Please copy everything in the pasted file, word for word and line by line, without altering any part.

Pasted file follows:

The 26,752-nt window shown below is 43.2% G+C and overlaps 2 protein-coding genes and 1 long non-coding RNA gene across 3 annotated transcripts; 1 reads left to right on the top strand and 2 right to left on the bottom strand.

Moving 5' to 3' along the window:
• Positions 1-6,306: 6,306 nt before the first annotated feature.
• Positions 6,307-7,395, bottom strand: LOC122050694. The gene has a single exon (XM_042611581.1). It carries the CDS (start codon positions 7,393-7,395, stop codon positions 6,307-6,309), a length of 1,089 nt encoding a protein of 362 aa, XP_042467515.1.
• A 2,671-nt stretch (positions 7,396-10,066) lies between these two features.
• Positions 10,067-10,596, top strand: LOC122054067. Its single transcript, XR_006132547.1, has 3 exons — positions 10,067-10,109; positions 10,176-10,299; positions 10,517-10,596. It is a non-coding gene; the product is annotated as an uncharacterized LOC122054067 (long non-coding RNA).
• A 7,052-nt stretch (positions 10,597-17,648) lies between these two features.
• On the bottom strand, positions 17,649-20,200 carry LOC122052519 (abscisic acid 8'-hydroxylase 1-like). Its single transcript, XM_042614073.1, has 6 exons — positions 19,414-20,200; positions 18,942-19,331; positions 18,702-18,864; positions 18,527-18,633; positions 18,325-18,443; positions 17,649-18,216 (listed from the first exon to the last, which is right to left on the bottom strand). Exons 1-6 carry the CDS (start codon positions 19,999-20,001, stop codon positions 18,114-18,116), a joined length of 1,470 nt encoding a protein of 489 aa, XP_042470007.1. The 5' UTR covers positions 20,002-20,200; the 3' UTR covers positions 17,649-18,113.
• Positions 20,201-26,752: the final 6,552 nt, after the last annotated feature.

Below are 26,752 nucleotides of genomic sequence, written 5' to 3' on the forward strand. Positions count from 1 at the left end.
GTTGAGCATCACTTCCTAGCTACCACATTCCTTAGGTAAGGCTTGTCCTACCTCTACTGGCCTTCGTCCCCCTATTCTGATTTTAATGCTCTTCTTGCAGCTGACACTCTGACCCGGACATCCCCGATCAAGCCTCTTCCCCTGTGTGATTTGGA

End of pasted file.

The 26,752-nt window shown below is 43.2% G+C and overlaps 2 protein-coding genes and 1 long non-coding RNA gene across 3 annotated transcripts; 1 reads left to right on the top strand and 2 right to left on the bottom strand.

Moving 5' to 3' along the window:
• Positions 1-6,306: 6,306 nt before the first annotated feature.
• Positions 6,307-7,395, bottom strand: LOC122050694. The gene has a single exon (XM_042611581.1). It carries the CDS (start codon positions 7,393-7,395, stop codon positions 6,307-6,309), a length of 1,089 nt encoding a protein of 362 aa, XP_042467515.1.
• A 2,671-nt stretch (positions 7,396-10,066) lies between these two features.
• Positions 10,067-10,596, top strand: LOC122054067. Its single transcript, XR_006132547.1, has 3 exons — positions 10,067-10,109; positions 10,176-10,299; positions 10,517-10,596. It is a non-coding gene; the product is annotated as an uncharacterized LOC122054067 (long non-coding RNA).
• A 7,052-nt stretch (positions 10,597-17,648) lies between these two features.
• On the bottom strand, positions 17,649-20,200 carry LOC122052519 (abscisic acid 8'-hydroxylase 1-like). Its single transcript, XM_042614073.1, has 6 exons — positions 19,414-20,200; positions 18,942-19,331; positions 18,702-18,864; positions 18,527-18,633; positions 18,325-18,443; positions 17,649-18,216 (listed from the first exon to the last, which is right to left on the bottom strand). Exons 1-6 carry the CDS (start codon positions 19,999-20,001, stop codon positions 18,114-18,116), a joined length of 1,470 nt encoding a protein of 489 aa, XP_042470007.1. The 5' UTR covers positions 20,002-20,200; the 3' UTR covers positions 17,649-18,113.
• Positions 20,201-26,752: the final 6,552 nt, after the last annotated feature.

Below are 26,752 nucleotides of genomic sequence, written 5' to 3' on the forward strand. Positions count from 1 at the left end.
GTTGAGCATCACTTCCTAGCTACCACATTCCTTAGGTAAGGCTTGTCCTACCTCTACTGGCCTTCGTCCCCCTATTCTGATTTTAATGCTCTTCTTGCAGCTGACACTCTGACCCGGACATCCCCGATCAAGCCTCTTCCCCTGTGTGATTTGGA